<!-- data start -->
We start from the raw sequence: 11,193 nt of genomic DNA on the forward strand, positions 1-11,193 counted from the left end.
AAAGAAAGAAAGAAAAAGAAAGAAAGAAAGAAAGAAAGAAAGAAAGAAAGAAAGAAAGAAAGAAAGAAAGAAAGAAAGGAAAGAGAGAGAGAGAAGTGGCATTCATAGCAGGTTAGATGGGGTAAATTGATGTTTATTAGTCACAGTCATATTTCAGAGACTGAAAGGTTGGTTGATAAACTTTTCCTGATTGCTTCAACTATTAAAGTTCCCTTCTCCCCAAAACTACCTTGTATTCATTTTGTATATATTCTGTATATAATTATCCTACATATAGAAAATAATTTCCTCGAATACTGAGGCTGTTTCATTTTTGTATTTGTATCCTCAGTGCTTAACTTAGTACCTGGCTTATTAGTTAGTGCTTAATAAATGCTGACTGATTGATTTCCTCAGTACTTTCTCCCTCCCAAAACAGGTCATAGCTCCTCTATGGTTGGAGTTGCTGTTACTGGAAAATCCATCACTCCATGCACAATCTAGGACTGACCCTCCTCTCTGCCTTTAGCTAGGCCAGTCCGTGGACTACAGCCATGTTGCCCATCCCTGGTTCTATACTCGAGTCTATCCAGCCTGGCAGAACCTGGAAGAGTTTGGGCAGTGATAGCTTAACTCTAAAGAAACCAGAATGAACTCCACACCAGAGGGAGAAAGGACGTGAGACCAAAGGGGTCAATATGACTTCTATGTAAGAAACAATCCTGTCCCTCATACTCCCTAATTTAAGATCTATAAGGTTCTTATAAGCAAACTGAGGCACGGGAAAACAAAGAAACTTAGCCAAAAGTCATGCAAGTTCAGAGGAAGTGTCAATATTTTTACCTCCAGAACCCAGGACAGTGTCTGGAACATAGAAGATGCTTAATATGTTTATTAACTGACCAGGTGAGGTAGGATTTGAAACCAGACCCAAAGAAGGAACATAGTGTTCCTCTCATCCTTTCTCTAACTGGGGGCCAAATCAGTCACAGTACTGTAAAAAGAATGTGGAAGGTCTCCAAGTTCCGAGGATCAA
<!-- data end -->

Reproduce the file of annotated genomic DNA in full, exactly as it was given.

We start from the raw sequence: 11,193 nt of genomic DNA on the forward strand, positions 1-11,193 counted from the left end.
AAAGAAAGAAAGAAAAAGAAAGAAAGAAAGAAAGAAAGAAAGAAAGAAAGAAAGAAAGAAAGAAAGAAAGAAAGAAAGGAAAGAGAGAGAGAGAAGTGGCATTCATAGCAGGTTAGATGGGGTAAATTGATGTTTATTAGTCACAGTCATATTTCAGAGACTGAAAGGTTGGTTGATAAACTTTTCCTGATTGCTTCAACTATTAAAGTTCCCTTCTCCCCAAAACTACCTTGTATTCATTTTGTATATATTCTGTATATAATTATCCTACATATAGAAAATAATTTCCTCGAATACTGAGGCTGTTTCATTTTTGTATTTGTATCCTCAGTGCTTAACTTAGTACCTGGCTTATTAGTTAGTGCTTAATAAATGCTGACTGATTGATTTCCTCAGTACTTTCTCCCTCCCAAAACAGGTCATAGCTCCTCTATGGTTGGAGTTGCTGTTACTGGAAAATCCATCACTCCATGCACAATCTAGGACTGACCCTCCTCTCTGCCTTTAGCTAGGCCAGTCCGTGGACTACAGCCATGTTGCCCATCCCTGGTTCTATACTCGAGTCTATCCAGCCTGGCAGAACCTGGAAGAGTTTGGGCAGTGATAGCTTAACTCTAAAGAAACCAGAATGAACTCCACACCAGAGGGAGAAAGGACGTGAGACCAAAGGGGTCAATATGACTTCTATGTAAGAAACAATCCTGTCCCTCATACTCCCTAATTTAAGATCTATAAGGTTCTTATAAGCAAACTGAGGCACGGGAAAACAAAGAAACTTAGCCAAAAGTCATGCAAGTTCAGAGGAAGTGTCAATATTTTTACCTCCAGAACCCAGGACAGTGTCTGGAACATAGAAGATGCTTAATATGTTTATTAACTGACCAGGTGAGGTAGGATTTGAAACCAGACCCAAAGAAGGAACATAGTGTTCCTCTCATCCTTTCTCTAACTGGGGGCCAAATCAGTCACAGTACTGTAAAAAGAATGTGGAAGGTCTCCAAGTTCCGAGGATCAA